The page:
Comparative proteomic analysis of Bacillus thuringiensis wild-type and two mutant strains disturbed in polyphosphate homeostasis


Abstract: Polyphosphate polymer (polyP) plays a very important role in every living cell. Synthesis of this linear polymer of phosphate (P$_{i}$) residues is catalyzed by the polyphosphate kinase (PPK) enzyme. It was shown that high levels of intracellular polyphosphate stimulated endotoxin production by Bacillus thuringiensis subsp. israelensis (Bti). In this study, proteomic analysis of the wild-type and two mutant strains, overexpressing the ppk gene (Bti pHTppk) and without the ppk gene (Bti Δppk), were used to clarify the relation between polyP and endotoxin production. Intracellular proteins were separated by two-dimensional gel electrophoresis; 41 spots of interest (proteins differentially expressed) were obtained and 35 of them were identified by mass spectrometry. Analysis of the protein profiles showed that there is a general decrease in the expression levels of proteins related with energy metabolism, amino acid metabolism, and purine biosynthesis in both Bti pHTppk and Bti Δppk. Gluconeogenesis and fatty acid metabolism were also slowed down in both strains, whereas expression of stress response proteins increased compared to the wild-type. These results suggested that changes in polyP concentration cause a general stress condition inside the cell, which in turn stimulates secondary metabolite synthesis.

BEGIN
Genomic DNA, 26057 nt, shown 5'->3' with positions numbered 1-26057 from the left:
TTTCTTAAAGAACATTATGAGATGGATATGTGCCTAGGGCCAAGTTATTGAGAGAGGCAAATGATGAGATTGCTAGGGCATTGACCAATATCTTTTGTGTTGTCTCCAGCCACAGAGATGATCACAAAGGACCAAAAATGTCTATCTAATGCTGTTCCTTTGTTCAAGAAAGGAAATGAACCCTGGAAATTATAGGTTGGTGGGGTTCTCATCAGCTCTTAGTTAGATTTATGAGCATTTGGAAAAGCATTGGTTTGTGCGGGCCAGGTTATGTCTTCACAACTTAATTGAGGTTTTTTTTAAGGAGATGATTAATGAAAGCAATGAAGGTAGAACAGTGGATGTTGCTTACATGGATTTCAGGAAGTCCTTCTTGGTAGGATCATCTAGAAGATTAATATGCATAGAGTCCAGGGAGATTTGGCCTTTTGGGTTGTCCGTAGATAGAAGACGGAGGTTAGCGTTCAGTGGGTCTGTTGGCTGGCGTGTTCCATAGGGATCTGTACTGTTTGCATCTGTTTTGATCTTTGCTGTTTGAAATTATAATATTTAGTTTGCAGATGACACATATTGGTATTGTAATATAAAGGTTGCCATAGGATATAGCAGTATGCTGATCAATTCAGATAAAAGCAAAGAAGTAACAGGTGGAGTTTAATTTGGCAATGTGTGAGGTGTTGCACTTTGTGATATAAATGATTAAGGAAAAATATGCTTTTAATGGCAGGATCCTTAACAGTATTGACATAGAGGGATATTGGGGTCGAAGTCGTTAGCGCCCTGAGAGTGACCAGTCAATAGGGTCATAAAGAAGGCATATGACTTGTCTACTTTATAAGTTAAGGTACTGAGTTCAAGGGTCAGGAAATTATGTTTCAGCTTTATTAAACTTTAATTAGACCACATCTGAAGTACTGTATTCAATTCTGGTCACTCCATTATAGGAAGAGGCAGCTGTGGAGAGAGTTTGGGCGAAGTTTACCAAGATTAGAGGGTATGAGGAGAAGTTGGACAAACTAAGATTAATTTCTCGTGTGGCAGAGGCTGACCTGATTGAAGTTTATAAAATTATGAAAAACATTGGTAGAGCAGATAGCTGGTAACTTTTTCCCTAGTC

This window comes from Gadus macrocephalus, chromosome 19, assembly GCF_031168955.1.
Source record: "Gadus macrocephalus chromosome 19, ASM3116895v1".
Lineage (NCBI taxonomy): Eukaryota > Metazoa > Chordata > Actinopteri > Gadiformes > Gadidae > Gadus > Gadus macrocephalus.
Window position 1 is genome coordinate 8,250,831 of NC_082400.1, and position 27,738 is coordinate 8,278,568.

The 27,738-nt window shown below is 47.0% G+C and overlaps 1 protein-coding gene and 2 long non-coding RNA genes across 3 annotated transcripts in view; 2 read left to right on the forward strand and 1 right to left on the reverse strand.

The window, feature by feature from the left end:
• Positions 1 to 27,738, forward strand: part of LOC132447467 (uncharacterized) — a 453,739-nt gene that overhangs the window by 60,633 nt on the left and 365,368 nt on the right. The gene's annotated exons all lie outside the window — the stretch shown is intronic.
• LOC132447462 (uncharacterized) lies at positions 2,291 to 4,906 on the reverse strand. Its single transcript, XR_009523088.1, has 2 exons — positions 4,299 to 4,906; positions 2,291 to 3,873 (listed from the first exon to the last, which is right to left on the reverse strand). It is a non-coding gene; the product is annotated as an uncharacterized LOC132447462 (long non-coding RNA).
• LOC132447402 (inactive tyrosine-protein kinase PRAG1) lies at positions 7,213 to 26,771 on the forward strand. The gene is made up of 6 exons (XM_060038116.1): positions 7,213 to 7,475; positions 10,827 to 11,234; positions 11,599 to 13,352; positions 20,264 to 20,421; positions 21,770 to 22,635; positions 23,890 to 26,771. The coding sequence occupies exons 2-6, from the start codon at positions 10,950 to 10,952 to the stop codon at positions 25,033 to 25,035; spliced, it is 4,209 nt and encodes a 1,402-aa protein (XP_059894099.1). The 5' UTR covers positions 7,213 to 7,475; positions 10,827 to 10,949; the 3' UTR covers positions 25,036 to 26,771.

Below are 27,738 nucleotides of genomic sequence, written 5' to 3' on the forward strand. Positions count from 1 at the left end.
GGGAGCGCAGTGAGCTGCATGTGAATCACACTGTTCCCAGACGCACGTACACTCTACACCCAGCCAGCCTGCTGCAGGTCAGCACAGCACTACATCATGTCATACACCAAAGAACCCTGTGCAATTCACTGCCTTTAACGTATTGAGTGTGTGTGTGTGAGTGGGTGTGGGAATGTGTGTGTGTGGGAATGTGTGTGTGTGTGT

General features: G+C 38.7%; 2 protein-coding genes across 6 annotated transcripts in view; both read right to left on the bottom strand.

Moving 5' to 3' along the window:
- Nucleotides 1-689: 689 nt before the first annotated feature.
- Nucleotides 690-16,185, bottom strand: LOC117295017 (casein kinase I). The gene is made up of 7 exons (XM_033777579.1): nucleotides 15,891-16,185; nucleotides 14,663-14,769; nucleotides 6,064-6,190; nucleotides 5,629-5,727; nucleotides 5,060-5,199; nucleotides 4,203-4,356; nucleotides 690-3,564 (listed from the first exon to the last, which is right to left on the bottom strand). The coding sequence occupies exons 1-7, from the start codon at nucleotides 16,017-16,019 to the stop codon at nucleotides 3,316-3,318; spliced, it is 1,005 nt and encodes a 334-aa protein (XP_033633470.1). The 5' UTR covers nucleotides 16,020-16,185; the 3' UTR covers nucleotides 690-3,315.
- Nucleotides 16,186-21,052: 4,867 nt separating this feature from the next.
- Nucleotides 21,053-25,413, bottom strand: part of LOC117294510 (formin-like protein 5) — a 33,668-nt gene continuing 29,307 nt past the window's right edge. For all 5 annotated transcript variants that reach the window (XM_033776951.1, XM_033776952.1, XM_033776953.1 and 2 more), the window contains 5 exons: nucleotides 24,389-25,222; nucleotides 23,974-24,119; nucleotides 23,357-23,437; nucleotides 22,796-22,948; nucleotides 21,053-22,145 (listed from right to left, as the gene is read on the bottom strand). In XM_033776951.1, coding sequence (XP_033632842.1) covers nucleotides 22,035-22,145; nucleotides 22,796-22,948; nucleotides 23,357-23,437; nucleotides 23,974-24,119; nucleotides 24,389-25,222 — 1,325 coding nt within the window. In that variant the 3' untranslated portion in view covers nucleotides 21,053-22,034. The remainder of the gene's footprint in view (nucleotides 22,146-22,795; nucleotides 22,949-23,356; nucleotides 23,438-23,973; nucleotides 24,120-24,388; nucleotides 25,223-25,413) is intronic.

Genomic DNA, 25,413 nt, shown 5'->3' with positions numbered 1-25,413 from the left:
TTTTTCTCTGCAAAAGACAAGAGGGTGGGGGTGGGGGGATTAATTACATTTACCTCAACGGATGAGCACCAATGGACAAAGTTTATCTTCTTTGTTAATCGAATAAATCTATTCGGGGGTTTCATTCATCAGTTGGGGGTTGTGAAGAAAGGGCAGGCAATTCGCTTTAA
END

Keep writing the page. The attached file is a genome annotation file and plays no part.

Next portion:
Keywords: Polyphosphate polymer, polyphosphate kinase, two-dimensional gel electrophoresis, endotoxin, bioinsecticide, Bacillus thuringiensis israelensis, secondary metabolite, regulation, proteomics

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